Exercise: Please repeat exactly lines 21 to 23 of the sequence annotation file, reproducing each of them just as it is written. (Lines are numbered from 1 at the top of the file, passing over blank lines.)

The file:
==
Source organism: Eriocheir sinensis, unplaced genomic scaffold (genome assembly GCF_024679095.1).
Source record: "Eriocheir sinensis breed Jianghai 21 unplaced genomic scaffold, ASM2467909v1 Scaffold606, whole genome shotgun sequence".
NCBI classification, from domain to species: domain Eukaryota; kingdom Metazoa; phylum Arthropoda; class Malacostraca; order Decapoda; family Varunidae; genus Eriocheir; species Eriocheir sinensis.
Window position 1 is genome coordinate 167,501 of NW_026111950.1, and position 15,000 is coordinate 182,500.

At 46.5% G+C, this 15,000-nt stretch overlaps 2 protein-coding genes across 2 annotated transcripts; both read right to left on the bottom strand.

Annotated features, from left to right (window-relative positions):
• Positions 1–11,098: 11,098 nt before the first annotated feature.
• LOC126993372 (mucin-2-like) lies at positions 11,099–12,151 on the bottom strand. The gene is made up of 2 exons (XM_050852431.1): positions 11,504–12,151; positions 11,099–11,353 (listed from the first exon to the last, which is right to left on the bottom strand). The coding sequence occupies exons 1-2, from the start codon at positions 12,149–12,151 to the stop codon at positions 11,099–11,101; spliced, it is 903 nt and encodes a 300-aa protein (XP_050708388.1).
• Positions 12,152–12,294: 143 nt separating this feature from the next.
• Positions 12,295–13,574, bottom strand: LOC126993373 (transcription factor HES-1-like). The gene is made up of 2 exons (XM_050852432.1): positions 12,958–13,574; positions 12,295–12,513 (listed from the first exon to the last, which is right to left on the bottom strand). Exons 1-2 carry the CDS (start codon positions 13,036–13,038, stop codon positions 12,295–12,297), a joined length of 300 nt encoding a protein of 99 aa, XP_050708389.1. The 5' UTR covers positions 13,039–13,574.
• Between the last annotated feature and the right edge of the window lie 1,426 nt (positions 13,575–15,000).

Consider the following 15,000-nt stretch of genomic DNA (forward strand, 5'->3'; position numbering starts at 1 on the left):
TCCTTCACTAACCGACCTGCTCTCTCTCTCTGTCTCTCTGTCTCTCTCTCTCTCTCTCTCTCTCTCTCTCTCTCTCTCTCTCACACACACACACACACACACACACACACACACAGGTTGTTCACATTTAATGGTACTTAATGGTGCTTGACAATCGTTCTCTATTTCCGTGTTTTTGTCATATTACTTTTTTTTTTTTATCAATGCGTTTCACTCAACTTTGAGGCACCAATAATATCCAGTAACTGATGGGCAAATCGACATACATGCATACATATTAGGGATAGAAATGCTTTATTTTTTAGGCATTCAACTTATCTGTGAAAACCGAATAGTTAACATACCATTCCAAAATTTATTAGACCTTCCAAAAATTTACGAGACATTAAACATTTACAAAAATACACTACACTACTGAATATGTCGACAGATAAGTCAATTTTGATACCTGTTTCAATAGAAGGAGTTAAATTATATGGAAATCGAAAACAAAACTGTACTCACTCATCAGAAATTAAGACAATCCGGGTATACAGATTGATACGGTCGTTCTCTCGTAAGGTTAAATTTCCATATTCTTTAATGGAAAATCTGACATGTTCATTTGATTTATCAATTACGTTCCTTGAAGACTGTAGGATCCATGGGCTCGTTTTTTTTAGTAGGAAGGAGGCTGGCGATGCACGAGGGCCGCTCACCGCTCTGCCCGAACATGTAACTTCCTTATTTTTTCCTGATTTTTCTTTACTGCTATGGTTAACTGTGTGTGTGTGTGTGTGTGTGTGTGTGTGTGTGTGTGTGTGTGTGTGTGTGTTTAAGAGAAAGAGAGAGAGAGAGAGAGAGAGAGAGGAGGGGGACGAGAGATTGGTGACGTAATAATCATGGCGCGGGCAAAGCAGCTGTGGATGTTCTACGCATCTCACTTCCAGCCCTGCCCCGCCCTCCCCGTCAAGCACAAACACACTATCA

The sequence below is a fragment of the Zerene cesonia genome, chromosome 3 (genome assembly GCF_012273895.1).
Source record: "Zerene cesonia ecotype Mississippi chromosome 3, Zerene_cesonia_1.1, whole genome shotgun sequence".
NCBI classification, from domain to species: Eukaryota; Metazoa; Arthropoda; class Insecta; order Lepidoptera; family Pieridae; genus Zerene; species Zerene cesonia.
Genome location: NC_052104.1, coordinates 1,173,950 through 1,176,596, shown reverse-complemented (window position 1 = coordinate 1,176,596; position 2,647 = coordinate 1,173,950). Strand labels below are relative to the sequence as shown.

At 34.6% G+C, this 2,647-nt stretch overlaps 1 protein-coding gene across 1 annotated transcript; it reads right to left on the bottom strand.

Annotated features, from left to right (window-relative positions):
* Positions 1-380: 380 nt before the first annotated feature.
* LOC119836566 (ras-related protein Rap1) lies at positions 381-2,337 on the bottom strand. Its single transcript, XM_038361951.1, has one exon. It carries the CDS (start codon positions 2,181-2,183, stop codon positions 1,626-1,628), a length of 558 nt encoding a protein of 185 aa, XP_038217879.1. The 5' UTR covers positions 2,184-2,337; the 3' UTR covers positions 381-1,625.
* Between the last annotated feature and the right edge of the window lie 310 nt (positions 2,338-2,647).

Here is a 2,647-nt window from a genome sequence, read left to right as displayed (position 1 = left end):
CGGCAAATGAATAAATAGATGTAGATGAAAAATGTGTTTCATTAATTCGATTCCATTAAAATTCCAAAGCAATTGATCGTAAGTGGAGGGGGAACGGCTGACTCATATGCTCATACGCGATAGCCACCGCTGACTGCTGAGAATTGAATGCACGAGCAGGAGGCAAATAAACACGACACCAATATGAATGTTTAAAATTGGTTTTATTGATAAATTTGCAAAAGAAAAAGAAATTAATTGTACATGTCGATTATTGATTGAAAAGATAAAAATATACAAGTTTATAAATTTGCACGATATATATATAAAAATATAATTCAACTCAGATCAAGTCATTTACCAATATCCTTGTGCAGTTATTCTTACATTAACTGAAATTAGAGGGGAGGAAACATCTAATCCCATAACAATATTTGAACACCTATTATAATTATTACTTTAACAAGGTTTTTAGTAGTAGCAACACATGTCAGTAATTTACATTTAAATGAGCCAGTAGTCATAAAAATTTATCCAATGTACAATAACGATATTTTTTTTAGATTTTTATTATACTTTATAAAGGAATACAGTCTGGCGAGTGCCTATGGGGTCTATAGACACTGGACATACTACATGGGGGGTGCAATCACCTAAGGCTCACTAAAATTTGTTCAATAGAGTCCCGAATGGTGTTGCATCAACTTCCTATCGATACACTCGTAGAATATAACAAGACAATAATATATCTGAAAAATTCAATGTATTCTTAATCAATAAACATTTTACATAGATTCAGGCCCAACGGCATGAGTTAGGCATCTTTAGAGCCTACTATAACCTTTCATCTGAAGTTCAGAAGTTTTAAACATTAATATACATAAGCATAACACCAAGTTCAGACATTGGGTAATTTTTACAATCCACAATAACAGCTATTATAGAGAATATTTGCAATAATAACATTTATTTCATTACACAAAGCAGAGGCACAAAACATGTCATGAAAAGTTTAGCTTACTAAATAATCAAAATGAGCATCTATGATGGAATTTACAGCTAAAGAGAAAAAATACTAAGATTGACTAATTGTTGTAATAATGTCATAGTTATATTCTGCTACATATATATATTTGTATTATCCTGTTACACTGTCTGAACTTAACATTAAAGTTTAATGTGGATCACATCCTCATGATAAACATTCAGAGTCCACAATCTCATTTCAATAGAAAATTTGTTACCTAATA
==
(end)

* LOC119836566 (ras-related protein Rap1) lies at positions 381-2,337 on the bottom strand. Its single transcript, XM_038361951.1, has one exon. It carries the CDS (start codon positions 2,181-2,183, stop codon positions 1,626-1,628), a length of 558 nt encoding a protein of 185 aa, XP_038217879.1. The 5' UTR covers positions 2,184-2,337; the 3' UTR covers positions 381-1,625.
* Between the last annotated feature and the right edge of the window lie 310 nt (positions 2,338-2,647).

Here is a 2,647-nt window from a genome sequence, read left to right as displayed (position 1 = left end):